Oct 31, 2012

An atheist in church: in propaganda, you can’t beat God

Is it egotistical to want top billing at one's own funeral? Faced with the onslaught of propaganda in stained glass and frescos -- not to mention the sermon -- consider it lucky if you get mentioned at all.

Jane Caro

Novelist, author and social commentator

Church and graveyard

I am — at the very least — a third generation atheist. Religion to me is a foreign country. I sometimes describe my reaction to it as similar to that of a non-American watching gridiron football. I can see that it excites great passion and enthusiasm amongst its supporters but for the life of me I can’t see why.

Nevertheless, I recognise it is an important part of other’s lives and try to respond courteously on the rare occasions I find myself in a house of worship. Usually this only occurs at weddings and funerals. Most (not all) the church weddings I have attended have been relatively mild in terms of religiosity, but it is in the contrast between secular and religious funerals where this old atheist and advertising creative has been — not to put too fine a point on it — gobsmacked.

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54 thoughts on “An atheist in church: in propaganda, you can’t beat God

  1. David Taft

    Thank you Jane for this. I have often observed the disappointment of the deceased having to play second fiddle in a religious funeral though I hadn’t recognised it for its marketing potential in the way you point out.

  2. Mark Duffett

    Why on earth (or anywhere else, above or below) would you expect subtlety, and be surprised by blatancy of religious views expressed at a funeral in a church? Every priest or minister worth their salt will be very much aware that funerals are a rare opportunity to have the undivided attention of those that are, from their perspective, ‘unsaved’. These are literally, to them at least, matters of life and death. The only surprise here is that Caro apparently can’t see this. It appears either a profound failure of imagination (odd in an advertising type) or she genuinely does not know what she is talking about.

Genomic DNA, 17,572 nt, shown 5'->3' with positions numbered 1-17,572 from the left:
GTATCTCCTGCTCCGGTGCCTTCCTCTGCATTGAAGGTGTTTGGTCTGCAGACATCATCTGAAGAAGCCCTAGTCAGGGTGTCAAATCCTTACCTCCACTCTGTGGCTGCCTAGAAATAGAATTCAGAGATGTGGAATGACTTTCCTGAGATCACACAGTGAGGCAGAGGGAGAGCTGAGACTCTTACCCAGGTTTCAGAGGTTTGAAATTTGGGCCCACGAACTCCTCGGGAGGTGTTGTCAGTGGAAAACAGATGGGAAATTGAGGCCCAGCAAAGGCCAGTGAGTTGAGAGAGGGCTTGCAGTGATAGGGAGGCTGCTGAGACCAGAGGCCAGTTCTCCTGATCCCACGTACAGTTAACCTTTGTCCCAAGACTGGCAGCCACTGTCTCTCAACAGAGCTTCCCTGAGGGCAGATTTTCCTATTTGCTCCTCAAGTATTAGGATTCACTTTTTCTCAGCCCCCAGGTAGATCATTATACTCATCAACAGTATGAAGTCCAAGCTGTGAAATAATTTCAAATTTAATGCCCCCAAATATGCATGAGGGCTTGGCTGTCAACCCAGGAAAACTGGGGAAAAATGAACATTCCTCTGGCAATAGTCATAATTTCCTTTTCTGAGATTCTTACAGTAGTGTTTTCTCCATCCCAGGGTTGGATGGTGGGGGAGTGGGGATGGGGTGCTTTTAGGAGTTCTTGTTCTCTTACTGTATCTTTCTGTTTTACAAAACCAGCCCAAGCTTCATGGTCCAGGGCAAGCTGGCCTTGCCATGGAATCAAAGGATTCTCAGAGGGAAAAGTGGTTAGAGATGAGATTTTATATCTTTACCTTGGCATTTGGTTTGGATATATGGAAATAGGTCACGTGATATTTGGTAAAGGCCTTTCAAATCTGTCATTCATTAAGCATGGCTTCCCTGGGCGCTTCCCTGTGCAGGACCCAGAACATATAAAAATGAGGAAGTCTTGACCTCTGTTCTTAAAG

3. Moloch

    My grandmother’s funeral was marred by Random Vicar Syndrome. An English Funeral By The Numbers, because that’s just how you did it.

    She didn’t have a pious bone in her body and would’ve much preferred us to gossip about her over a couple of games of bingo.

    One big difference Jane.
    You sell real things. They don’t.

  4. Andybob

    Jensen said that ? I’m gonna record myself singing “My Way” karaoke style and require it be played down the pub at the wake.

  5. Shooba

    Seeing as how magnificent European buildings and works of art were created when religious devotion was absolute, I doubt they exist as propaganda tools. They exist to stroke the egos of their patron or church hierarchy, to be sure, but not to convert anyone.

    If you’d done the research necessary for this article, you’d understand that most religious funerals, and certainly any Christian one, is a sacrament. There are reasons certain texts are used and certain points are reiterated… And it’s not propaganda.

    I’d say the author has slightly too high an opinion of the ‘craft’ of advertising, which is 95% common sense and 5% empirical research, anyway.

  6. bluepoppy

    This reminded me of a wedding I attended years ago in the Mormon Church (a ‘reformed’ offshoot of it as I recall). The priest/preacher took the opportunity to not only lecture the wedding guests on religion but to chastise those who were not part of the Church membership (ie. most of the guests whom the groom had known at university).

    Many of the guests sat gobsmacked and if it wasn’t for the sake of the bride and groom many would have walked out. It wasn’t a wedding but a religious conversion seminar. It was not only bizarre but the unashamed self-interest was all too apparent. And just a bit scary.

  7. Scott

    Most formal funerals are about not just the individual, but also the greater purpose they served (for example Military or Police funerals honour the service, not just the individual who died).
    Why is it no surprise that a Christian funeral also represents that sort of service? That the person served God?
    Also the christian faith is all about renewal (death into life, sin into forgiveness etc) so it is more about comforting those left behind than a celebration of the person’s life. Hence the quite formal structure to help those who have lost a loved one cope with the uncertainty.
    The Christian faith has been around for a couple of thousand years after all so the rites and rituals have been stress tested a few times. It is the humanist funeral that has yet to prove it’s longevity.

  8. zut alors

    The lack of appreciation of gridiron is a great comparison, Jane.

    Ah, the art work: my favourite being the punch up in the temple of the moneylenders. I like to pretend it actually happened.

  9. Spica

    The pot and kettle reference is rather bold.
    It seems to me that advertising people and clergy both lead gullible folk by the nose, the former for money, and some of the latter by genuine conviction.

  10. donkeyotee

    I only recently went to my first Catholic funeral; what I thought was the smell of an electrical fire starting in the projector was just the incense being waved around. How much I still have to learn …

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